# Basic trig test question

1. Mar 9, 2012

### e^(i Pi)+1=0

1. The problem statement, all variables and given/known data
Given that cot $\theta$ = -12/5 and csc $\theta$ < 0, find sec$\theta$.

This was a question on a test that I drew a blank on, and I'm still not sure how to handle it due to my "teacher" repeatedly dismissing me when I try asking about it. Now, it occurred to me that this could be solved using trig identities and substitution. Starting with $sin^{2}$$\theta$ + $cos^{2}$$\theta$ = 1 and sin/cos = -5/12, I ended up with -
sin = -5/13
cos= 12/13
tan= -5/12
sec= 13/12

and I am confident this is the right answer. But, we have not covered trig identities in class so I am sure there is another easier way to solve this. My question is...what is it? Also, say you take the square root of a trig identity in an equation - how do you know weather it is positive or negative? Thanks in advance.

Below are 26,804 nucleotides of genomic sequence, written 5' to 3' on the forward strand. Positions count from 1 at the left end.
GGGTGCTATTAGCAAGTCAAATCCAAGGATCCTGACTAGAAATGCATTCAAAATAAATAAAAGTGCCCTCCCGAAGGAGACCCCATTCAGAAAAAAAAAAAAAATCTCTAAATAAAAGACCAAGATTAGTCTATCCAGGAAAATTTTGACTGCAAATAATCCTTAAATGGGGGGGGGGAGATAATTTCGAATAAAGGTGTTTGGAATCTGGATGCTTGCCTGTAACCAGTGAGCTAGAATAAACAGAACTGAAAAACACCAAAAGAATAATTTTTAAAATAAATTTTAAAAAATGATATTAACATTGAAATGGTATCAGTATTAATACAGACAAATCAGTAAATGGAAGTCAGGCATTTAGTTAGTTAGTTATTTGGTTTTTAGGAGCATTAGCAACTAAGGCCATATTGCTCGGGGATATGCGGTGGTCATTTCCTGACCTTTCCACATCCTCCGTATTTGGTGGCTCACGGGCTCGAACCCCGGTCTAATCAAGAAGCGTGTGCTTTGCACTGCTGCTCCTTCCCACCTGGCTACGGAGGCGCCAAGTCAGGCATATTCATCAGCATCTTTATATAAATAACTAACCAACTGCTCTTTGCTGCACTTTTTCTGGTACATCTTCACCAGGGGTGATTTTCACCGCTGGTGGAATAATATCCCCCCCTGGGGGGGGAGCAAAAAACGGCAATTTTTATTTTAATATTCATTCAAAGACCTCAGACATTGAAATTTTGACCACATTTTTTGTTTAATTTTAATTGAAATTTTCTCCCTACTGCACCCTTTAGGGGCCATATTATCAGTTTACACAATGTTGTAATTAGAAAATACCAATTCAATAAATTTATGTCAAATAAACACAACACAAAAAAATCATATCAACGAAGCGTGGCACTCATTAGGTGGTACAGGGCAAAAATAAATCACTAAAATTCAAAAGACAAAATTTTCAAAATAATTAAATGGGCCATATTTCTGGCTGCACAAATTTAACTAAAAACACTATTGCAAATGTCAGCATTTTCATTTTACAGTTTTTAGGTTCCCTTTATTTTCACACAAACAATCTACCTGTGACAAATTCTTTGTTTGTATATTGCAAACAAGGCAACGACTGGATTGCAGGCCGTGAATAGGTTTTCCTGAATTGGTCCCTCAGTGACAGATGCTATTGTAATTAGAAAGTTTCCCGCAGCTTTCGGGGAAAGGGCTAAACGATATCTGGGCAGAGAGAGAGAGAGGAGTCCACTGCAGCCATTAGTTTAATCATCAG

Last edited: Mar 9, 2012
2. Mar 9, 2012

### tiny-tim

hi e^(i Pi)+1=0!
that is the way

(though it would be easier to memorise and use sec2 = tan2 + 1, csc2 = cot2 + 1 )

(another way of course is to say that if cot = 12/5, then it's obviously a 5,12,13 triangle, and then eg sec will be hyp/adj)
you need to be told (as in this question)

btw, i can't see any latex … are other people having this problem?​

3. Mar 9, 2012

### sjb-2812

Even if you haven't covered $sin^{2}$$\theta$ + $cos^{2}$$\theta$ = 1 formally, I guess you could envisage a right-angled triangle with adjacent 12 and opposite 5, and get the hypotenuse with Pythagoras, for one.

4. Mar 9, 2012

### e^(i Pi)+1=0

Sometimes I don't see latex, but it always pops up after I refresh. Thank you for the quick responses.

edit - actually, my answer WAS wrong since I started with tan = -12/5 when it was -5/12, but it's fixed now.

Last edited: Mar 9, 2012